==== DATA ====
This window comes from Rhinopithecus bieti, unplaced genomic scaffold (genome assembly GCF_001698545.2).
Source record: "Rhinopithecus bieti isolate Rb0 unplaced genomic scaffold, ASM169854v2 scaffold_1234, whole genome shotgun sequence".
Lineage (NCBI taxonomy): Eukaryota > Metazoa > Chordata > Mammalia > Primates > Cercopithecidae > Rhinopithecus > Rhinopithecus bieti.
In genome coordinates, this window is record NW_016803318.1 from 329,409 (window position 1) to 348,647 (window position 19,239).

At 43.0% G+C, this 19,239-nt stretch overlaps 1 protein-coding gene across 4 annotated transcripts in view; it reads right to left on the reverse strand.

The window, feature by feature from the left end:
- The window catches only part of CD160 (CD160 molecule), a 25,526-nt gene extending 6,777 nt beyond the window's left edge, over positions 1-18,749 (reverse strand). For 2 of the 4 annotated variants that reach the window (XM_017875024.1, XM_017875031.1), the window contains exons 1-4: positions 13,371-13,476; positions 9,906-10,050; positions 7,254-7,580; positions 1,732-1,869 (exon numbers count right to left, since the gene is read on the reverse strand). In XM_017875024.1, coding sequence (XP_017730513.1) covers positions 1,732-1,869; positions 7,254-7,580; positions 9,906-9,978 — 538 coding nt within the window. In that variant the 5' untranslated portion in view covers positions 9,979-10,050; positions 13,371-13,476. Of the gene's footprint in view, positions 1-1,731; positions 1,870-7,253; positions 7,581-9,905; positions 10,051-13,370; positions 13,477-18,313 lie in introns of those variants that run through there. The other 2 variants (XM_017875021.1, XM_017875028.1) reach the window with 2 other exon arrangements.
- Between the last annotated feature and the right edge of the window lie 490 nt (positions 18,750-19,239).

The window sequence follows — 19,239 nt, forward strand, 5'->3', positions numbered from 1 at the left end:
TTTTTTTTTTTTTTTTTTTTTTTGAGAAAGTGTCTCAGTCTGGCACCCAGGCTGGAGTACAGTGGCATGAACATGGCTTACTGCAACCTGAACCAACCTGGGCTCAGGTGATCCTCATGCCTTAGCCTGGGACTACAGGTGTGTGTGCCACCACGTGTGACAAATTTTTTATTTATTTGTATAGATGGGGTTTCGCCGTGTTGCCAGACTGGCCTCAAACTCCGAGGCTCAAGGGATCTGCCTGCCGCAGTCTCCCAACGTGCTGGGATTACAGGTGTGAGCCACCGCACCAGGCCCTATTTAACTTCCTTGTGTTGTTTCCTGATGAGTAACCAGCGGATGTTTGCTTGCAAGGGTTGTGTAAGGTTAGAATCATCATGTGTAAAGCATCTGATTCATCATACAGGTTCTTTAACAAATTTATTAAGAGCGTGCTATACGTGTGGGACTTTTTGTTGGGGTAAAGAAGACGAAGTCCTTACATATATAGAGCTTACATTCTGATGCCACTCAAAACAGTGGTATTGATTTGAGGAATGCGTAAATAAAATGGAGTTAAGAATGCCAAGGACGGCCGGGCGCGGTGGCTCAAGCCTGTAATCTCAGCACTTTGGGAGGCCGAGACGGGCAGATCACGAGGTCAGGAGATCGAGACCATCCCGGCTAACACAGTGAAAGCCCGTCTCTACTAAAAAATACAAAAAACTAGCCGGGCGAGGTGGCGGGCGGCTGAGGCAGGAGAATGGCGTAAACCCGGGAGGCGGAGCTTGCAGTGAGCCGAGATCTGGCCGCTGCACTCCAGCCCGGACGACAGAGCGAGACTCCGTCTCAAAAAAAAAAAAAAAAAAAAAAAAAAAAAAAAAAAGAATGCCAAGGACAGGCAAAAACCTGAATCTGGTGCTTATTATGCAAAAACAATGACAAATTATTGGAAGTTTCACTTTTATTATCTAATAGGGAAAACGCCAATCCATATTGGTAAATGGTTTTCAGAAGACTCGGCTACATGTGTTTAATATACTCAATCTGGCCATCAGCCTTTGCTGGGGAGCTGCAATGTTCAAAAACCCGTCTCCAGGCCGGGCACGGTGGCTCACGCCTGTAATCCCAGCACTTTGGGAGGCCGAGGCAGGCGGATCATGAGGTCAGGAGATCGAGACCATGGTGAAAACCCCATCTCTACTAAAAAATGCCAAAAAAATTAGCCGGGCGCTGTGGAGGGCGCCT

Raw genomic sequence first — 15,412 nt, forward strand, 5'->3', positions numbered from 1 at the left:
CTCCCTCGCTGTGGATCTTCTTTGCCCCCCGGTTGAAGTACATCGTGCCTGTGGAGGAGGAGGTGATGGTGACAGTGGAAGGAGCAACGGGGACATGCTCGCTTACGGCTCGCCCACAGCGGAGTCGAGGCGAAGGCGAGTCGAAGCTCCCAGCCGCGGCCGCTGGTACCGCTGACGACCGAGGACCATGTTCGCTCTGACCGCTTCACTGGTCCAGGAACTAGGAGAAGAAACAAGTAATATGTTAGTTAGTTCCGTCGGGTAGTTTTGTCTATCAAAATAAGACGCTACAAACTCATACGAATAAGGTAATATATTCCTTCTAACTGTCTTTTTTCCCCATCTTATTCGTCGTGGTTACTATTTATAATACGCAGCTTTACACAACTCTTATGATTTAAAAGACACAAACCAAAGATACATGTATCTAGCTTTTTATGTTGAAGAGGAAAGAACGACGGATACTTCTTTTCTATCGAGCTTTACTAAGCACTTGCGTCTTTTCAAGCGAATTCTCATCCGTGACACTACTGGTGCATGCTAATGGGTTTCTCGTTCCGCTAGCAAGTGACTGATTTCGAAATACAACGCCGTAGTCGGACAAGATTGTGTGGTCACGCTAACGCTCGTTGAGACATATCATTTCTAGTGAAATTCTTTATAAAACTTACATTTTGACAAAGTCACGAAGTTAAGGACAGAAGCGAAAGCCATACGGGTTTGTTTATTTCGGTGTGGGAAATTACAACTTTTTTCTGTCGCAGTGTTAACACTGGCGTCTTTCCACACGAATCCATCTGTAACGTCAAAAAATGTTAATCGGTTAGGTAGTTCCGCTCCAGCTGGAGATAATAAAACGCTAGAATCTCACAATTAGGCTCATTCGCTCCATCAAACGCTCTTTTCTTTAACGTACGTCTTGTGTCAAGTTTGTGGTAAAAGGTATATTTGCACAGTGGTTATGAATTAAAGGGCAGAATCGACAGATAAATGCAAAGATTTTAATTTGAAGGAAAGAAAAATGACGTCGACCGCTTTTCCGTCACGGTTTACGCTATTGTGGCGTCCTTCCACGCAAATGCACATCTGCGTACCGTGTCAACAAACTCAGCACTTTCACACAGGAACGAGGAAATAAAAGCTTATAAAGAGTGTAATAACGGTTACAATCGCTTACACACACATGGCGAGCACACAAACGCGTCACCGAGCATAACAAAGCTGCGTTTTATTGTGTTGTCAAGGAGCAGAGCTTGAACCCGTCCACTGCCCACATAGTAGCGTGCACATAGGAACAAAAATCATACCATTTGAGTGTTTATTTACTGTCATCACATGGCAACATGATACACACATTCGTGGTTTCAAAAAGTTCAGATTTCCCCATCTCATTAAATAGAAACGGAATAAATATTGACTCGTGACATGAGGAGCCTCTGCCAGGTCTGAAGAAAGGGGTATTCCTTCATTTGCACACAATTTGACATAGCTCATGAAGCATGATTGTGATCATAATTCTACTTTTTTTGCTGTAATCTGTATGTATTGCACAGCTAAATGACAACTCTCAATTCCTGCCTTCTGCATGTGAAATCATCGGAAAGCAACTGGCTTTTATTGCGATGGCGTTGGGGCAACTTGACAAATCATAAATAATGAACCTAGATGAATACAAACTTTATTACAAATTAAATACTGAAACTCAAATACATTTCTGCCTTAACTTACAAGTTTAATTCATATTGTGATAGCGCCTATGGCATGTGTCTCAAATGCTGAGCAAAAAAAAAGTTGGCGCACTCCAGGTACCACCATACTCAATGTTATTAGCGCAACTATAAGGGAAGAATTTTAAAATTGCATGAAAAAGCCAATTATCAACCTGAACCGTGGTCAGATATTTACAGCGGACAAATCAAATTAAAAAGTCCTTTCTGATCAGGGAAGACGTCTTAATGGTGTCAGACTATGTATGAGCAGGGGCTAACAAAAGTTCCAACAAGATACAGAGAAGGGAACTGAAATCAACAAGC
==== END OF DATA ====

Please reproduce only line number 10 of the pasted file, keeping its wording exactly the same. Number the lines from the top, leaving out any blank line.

TTTTTTTTTTTTTTTTTTTTTTTGAGAAAGTGTCTCAGTCTGGCACCCAGGCTGGAGTACAGTGGCATGAACATGGCTTACTGCAACCTGAACCAACCTGGGCTCAGGTGATCCTCATGCCTTAGCCTGGGACTACAGGTGTGTGTGCCACCACGTGTGACAAATTTTTTATTTATTTGTATAGATGGGGTTTCGCCGTGTTGCCAGACTGGCCTCAAACTCCGAGGCTCAAGGGATCTGCCTGCCGCAGTCTCCCAACGTGCTGGGATTACAGGTGTGAGCCACCGCACCAGGCCCTATTTAACTTCCTTGTGTTGTTTCCTGATGAGTAACCAGCGGATGTTTGCTTGCAAGGGTTGTGTAAGGTTAGAATCATCATGTGTAAAGCATCTGATTCATCATACAGGTTCTTTAACAAATTTATTAAGAGCGTGCTATACGTGTGGGACTTTTTGTTGGGGTAAAGAAGACGAAGTCCTTACATATATAGAGCTTACATTCTGATGCCACTCAAAACAGTGGTATTGATTTGAGGAATGCGTAAATAAAATGGAGTTAAGAATGCCAAGGACGGCCGGGCGCGGTGGCTCAAGCCTGTAATCTCAGCACTTTGGGAGGCCGAGACGGGCAGATCACGAGGTCAGGAGATCGAGACCATCCCGGCTAACACAGTGAAAGCCCGTCTCTACTAAAAAATACAAAAAACTAGCCGGGCGAGGTGGCGGGCGGCTGAGGCAGGAGAATGGCGTAAACCCGGGAGGCGGAGCTTGCAGTGAGCCGAGATCTGGCCGCTGCACTCCAGCCCGGACGACAGAGCGAGACTCCGTCTCAAAAAAAAAAAAAAAAAAAAAAAAAAAAAAAAAAAGAATGCCAAGGACAGGCAAAAACCTGAATCTGGTGCTTATTATGCAAAAACAATGACAAATTATTGGAAGTTTCACTTTTATTATCTAATAGGGAAAACGCCAATCCATATTGGTAAATGGTTTTCAGAAGACTCGGCTACATGTGTTTAATATACTCAATCTGGCCATCAGCCTTTGCTGGGGAGCTGCAATGTTCAAAAACCCGTCTCCAGGCCGGGCACGGTGGCTCACGCCTGTAATCCCAGCACTTTGGGAGGCCGAGGCAGGCGGATCATGAGGTCAGGAGATCGAGACCATGGTGAAAACCCCATCTCTACTAAAAAATGCCAAAAAAATTAGCCGGGCGCTGTGGAGGGCGCCT